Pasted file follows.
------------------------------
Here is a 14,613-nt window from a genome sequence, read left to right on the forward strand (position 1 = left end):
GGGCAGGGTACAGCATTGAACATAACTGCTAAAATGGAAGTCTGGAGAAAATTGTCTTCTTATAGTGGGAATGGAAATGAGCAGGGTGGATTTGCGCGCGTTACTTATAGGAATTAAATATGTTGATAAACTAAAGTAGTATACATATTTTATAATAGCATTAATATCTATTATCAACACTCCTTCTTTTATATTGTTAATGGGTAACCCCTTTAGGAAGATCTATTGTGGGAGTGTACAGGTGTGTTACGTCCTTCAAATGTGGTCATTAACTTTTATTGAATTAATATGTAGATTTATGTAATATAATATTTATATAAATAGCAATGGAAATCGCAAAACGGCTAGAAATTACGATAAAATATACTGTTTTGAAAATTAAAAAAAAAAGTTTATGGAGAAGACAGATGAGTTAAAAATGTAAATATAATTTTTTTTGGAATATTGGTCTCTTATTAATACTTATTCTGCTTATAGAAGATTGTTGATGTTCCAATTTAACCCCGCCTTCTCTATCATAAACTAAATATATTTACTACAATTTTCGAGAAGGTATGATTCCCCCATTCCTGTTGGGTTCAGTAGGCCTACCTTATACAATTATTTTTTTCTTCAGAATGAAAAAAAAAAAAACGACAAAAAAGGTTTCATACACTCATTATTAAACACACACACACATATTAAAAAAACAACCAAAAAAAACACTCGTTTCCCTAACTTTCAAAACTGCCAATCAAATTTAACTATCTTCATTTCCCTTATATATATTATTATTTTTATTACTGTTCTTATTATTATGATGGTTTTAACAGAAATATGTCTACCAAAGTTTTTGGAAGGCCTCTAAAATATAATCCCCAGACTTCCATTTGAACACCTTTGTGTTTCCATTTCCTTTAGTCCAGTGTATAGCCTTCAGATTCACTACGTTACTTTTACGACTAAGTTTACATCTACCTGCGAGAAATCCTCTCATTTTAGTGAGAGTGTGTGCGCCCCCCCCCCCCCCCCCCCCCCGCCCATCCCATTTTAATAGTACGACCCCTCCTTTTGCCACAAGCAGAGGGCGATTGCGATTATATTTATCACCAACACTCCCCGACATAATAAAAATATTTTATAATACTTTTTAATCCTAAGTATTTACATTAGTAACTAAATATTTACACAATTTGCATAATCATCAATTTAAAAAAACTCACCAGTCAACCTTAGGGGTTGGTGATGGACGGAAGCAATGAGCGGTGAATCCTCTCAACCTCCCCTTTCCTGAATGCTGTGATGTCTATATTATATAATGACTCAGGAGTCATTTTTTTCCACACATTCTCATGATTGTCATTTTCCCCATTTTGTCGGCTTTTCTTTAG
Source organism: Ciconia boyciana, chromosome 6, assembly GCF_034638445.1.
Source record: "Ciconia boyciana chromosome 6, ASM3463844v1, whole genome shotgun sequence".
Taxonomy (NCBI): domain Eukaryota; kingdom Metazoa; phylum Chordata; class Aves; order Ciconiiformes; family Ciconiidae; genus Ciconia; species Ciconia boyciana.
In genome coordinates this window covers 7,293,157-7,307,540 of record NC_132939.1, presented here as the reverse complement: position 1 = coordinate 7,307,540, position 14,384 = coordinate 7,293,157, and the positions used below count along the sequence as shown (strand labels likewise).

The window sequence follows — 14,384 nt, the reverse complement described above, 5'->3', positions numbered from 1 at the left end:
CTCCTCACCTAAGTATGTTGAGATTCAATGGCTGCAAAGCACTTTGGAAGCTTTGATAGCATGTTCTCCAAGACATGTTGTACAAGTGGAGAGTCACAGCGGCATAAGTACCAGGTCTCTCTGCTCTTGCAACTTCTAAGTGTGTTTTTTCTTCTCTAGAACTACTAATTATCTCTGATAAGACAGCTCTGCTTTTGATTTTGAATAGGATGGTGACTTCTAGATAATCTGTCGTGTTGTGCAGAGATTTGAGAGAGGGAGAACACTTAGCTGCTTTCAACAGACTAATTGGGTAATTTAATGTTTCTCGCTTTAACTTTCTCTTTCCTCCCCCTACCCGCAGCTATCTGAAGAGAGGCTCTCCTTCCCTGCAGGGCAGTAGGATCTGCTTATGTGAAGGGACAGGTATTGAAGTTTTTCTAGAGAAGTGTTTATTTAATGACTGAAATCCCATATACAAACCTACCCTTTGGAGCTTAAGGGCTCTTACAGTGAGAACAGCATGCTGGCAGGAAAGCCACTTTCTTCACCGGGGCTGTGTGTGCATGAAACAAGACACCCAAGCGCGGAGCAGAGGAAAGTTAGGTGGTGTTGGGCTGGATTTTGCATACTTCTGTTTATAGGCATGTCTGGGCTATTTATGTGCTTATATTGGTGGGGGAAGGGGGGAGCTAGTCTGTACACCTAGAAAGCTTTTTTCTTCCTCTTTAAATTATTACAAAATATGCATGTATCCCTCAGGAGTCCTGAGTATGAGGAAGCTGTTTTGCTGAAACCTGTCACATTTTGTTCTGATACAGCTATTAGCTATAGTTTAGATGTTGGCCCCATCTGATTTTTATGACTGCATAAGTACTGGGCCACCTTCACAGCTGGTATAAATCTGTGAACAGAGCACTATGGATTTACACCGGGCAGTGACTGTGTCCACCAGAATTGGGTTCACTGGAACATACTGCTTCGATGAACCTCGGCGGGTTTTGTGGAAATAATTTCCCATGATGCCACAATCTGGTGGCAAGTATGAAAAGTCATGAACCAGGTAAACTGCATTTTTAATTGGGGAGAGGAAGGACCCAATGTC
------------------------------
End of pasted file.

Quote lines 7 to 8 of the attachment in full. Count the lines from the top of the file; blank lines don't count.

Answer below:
The window sequence follows — 14,384 nt, the reverse complement described above, 5'->3', positions numbered from 1 at the left end:
CTCCTCACCTAAGTATGTTGAGATTCAATGGCTGCAAAGCACTTTGGAAGCTTTGATAGCATGTTCTCCAAGACATGTTGTACAAGTGGAGAGTCACAGCGGCATAAGTACCAGGTCTCTCTGCTCTTGCAACTTCTAAGTGTGTTTTTTCTTCTCTAGAACTACTAATTATCTCTGATAAGACAGCTCTGCTTTTGATTTTGAATAGGATGGTGACTTCTAGATAATCTGTCGTGTTGTGCAGAGATTTGAGAGAGGGAGAACACTTAGCTGCTTTCAACAGACTAATTGGGTAATTTAATGTTTCTCGCTTTAACTTTCTCTTTCCTCCCCCTACCCGCAGCTATCTGAAGAGAGGCTCTCCTTCCCTGCAGGGCAGTAGGATCTGCTTATGTGAAGGGACAGGTATTGAAGTTTTTCTAGAGAAGTGTTTATTTAATGACTGAAATCCCATATACAAACCTACCCTTTGGAGCTTAAGGGCTCTTACAGTGAGAACAGCATGCTGGCAGGAAAGCCACTTTCTTCACCGGGGCTGTGTGTGCATGAAACAAGACACCCAAGCGCGGAGCAGAGGAAAGTTAGGTGGTGTTGGGCTGGATTTTGCATACTTCTGTTTATAGGCATGTCTGGGCTATTTATGTGCTTATATTGGTGGGGGAAGGGGGGAGCTAGTCTGTACACCTAGAAAGCTTTTTTCTTCCTCTTTAAATTATTACAAAATATGCATGTATCCCTCAGGAGTCCTGAGTATGAGGAAGCTGTTTTGCTGAAACCTGTCACATTTTGTTCTGATACAGCTATTAGCTATAGTTTAGATGTTGGCCCCATCTGATTTTTATGACTGCATAAGTACTGGGCCACCTTCACAGCTGGTATAAATCTGTGAACAGAGCACTATGGATTTACACCGGGCAGTGACTGTGTCCACCAGAATTGGGTTCACTGGAACATACTGCTTCGATGAACCTCGGCGGGTTTTGTGGAAATAATTTCCCATGATGCCACAATCTGGTGGCAAGTATGAAAAGTCATGAACCAGGTAAACTGCATTTTTAATTGGGGAGAGGAAGGACCCAATGTC